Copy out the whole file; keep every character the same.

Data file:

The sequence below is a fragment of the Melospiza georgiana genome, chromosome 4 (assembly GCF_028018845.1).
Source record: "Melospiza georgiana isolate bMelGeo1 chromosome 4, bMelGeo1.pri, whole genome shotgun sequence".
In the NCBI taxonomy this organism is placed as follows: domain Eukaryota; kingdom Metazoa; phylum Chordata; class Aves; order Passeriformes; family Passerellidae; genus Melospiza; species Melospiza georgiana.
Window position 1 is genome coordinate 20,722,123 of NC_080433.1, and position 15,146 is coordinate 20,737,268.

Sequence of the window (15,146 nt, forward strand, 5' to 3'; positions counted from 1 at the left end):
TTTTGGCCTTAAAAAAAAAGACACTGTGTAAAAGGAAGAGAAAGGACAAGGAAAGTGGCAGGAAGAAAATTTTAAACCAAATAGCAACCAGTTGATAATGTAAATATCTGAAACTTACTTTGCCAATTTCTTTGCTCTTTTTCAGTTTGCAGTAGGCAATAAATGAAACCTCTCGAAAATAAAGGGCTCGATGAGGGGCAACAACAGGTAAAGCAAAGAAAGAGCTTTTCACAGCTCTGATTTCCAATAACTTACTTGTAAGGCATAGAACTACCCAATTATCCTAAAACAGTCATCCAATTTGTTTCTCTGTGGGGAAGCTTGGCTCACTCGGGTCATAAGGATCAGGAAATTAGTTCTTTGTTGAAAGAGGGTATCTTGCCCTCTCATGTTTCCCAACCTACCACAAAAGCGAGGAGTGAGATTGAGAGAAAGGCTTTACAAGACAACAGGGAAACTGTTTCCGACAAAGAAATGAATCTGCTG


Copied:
The sequence below is a fragment of the Melospiza georgiana genome, chromosome 4 (assembly GCF_028018845.1).
Source record: "Melospiza georgiana isolate bMelGeo1 chromosome 4, bMelGeo1.pri, whole genome shotgun sequence".
In the NCBI taxonomy this organism is placed as follows: domain Eukaryota; kingdom Metazoa; phylum Chordata; class Aves; order Passeriformes; family Passerellidae; genus Melospiza; species Melospiza georgiana.
Window position 1 is genome coordinate 20,722,123 of NC_080433.1, and position 15,146 is coordinate 20,737,268.

Sequence of the window (15,146 nt, forward strand, 5' to 3'; positions counted from 1 at the left end):
TTTTGGCCTTAAAAAAAAAGACACTGTGTAAAAGGAAGAGAAAGGACAAGGAAAGTGGCAGGAAGAAAATTTTAAACCAAATAGCAACCAGTTGATAATGTAAATATCTGAAACTTACTTTGCCAATTTCTTTGCTCTTTTTCAGTTTGCAGTAGGCAATAAATGAAACCTCTCGAAAATAAAGGGCTCGATGAGGGGCAACAACAGGTAAAGCAAAGAAAGAGCTTTTCACAGCTCTGATTTCCAATAACTTACTTGTAAGGCATAGAACTACCCAATTATCCTAAAACAGTCATCCAATTTGTTTCTCTGTGGGGAAGCTTGGCTCACTCGGGTCATAAGGATCAGGAAATTAGTTCTTTGTTGAAAGAGGGTATCTTGCCCTCTCATGTTTCCCAACCTACCACAAAAGCGAGGAGTGAGATTGAGAGAAAGGCTTTACAAGACAACAGGGAAACTGTTTCCGACAAAGAAATGAATCTGCTG